From Hampton Sides to Erik Larson to Gwyn Griffin: An Operational Necessity

Full disclosure: I have yet to read Erik Larson's new book, Dead Wake: The Last Crossing of the Lusitania. I have only read Hampton Sides' review published in The New York Times Sunday Book Review. 

In his review, Sides describes Larson's mastery as he places readers in the U-20 submarine that would sink the Lusitania with a single torpedo. Writes Sides, "The passages concerning the U-20 knife along with a clean and wicked élan."

But it was this revelation by Sides that caught my attention: "Maybe it’s a perverse thing to admit, but for much of the book I found myself rooting for the German submariners, sympathizing with their loneliness and claustrophobia, their mad dives and other maneuvers as they groped through the murk, the perils squeezing in from all sides." 

Americans have something of a fetish when it comes to WWI and WWII stories. Often little interested in nonfiction that dips into other geographies, we seem incapable to satiating a ravenous appetite for stories involving "The Greatest Generation" or our battles against the Germans. Maybe it is because, as the narratives tend to go, the sides were so clear cut. Good vs. Evil, the Allied Powers vs. the Axis Powers. fascism vs. democracy. New vs. Old. Things were simpler then... (I am often dubious of this claim.) 

Given all this, Sides' moment of ambivalence, his willingness to admit to briefly "rooting for the German submariners" jumped out at me and brought to mind a masterful war novel that I recently rediscovered on my bookshelf: An Operation Necessity by Gwyn Griffin.  My copy of Griffin's 1967 book means something to me. It was a Christmas gift from a family friend who participated in -- and barely survived -- WWII.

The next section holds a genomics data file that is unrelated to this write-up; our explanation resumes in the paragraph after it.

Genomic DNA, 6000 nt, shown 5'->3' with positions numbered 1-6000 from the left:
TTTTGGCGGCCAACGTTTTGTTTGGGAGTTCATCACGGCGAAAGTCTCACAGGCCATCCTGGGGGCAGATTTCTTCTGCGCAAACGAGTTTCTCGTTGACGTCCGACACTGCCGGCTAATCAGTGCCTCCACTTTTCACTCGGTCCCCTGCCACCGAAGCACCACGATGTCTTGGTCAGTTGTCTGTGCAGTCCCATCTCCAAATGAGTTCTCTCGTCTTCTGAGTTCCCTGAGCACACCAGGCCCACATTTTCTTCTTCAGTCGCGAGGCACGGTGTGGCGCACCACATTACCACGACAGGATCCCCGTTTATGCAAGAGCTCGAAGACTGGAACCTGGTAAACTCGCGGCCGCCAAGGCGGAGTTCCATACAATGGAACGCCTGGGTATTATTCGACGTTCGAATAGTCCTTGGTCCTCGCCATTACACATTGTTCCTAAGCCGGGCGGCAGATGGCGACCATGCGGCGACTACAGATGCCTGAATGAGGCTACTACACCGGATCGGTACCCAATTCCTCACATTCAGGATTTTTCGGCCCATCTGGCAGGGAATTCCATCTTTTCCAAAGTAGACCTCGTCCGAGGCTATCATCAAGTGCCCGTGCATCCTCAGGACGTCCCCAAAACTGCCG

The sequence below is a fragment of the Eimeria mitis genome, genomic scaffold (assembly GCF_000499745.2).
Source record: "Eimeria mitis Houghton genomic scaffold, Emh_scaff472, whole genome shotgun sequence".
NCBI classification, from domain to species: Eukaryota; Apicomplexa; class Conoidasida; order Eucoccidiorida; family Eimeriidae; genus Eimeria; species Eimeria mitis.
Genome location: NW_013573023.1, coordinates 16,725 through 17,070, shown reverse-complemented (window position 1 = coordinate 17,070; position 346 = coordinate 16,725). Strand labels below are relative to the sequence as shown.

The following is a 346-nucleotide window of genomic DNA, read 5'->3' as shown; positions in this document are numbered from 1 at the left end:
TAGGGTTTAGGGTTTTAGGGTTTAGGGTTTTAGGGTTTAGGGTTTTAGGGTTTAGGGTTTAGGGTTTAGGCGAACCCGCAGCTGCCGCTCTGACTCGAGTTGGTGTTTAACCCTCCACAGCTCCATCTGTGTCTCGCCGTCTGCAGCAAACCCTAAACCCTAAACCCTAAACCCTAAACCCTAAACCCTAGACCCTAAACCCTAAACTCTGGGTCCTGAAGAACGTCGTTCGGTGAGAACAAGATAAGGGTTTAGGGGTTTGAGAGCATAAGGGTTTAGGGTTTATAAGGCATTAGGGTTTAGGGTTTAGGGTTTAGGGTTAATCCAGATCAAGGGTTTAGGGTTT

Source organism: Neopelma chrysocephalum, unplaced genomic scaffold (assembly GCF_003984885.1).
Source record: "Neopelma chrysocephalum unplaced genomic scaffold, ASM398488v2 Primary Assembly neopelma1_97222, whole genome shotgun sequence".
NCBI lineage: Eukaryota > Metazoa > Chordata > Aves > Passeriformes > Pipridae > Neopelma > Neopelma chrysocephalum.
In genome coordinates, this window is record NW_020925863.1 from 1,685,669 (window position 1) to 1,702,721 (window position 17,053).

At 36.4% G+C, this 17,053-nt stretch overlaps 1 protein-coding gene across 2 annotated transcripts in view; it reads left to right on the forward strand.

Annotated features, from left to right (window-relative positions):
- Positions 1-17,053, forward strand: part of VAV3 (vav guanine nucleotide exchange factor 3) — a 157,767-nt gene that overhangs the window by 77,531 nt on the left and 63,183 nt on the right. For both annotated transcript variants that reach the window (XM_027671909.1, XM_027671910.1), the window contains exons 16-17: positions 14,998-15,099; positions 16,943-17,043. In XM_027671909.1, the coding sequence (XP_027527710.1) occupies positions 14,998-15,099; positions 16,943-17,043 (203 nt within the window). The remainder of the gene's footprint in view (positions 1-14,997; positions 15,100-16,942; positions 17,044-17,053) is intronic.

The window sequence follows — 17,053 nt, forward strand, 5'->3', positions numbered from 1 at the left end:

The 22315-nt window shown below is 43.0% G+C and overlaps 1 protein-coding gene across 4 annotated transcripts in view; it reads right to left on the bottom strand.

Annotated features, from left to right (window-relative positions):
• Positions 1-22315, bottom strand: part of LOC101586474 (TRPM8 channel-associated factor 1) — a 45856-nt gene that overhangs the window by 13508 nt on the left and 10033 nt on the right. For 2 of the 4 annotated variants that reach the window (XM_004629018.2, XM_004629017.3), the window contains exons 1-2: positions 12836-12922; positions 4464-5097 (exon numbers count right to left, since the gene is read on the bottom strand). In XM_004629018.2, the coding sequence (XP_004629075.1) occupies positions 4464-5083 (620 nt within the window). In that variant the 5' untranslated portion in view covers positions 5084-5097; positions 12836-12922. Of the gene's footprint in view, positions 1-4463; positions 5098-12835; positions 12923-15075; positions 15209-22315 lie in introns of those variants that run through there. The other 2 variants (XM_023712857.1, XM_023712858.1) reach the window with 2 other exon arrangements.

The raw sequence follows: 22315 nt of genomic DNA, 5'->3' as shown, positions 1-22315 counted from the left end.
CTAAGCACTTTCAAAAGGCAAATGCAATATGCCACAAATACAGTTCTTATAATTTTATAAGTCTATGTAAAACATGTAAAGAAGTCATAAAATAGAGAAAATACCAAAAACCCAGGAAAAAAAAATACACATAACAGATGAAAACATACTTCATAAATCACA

While I haven't looked at Larson's bibliography and though his book discusses and earlier war, I would be surprised if he didn't read Griffin's novel as background. Much of Griffin's novel also takes place on a German submarine and his descriptions of life below the surface could hardly be etched with a tool less sharp than Larson's blade. Griffin's submarine destroys a merchant ship. Unlike the passenger ship, Lusitania, however, the freighter in An Operational Necessity carried no weapons and played no role in the outcome of the war. Its destruction, and that of (most -- don't want to give away the plot!) of its crew seemed gratuitous and had mostly to do with the Germans' attempt to save their own skins as the final days of the war played out.

As a study in moral ambiguity, of showing all sides of a conflict we think we understand, of allowing each character -- male and female -- to represent the good and bad in each of us, An Operational Necessity is hard to beat. 

The novel is based on the real-life Peleus Incident, which is the only recorded case of a U boat captain shooting the survivors of a sinking ship. As it did in real life, the novel leads to a war crimes trial where the truth is difficult to discern and the ethical (and ethnic) lines begin to blur. If you are interested in reading an absorbing war novel that eschews heroics in its search for truth, pick up a used copy of An Operational Necessity. Highly recommended!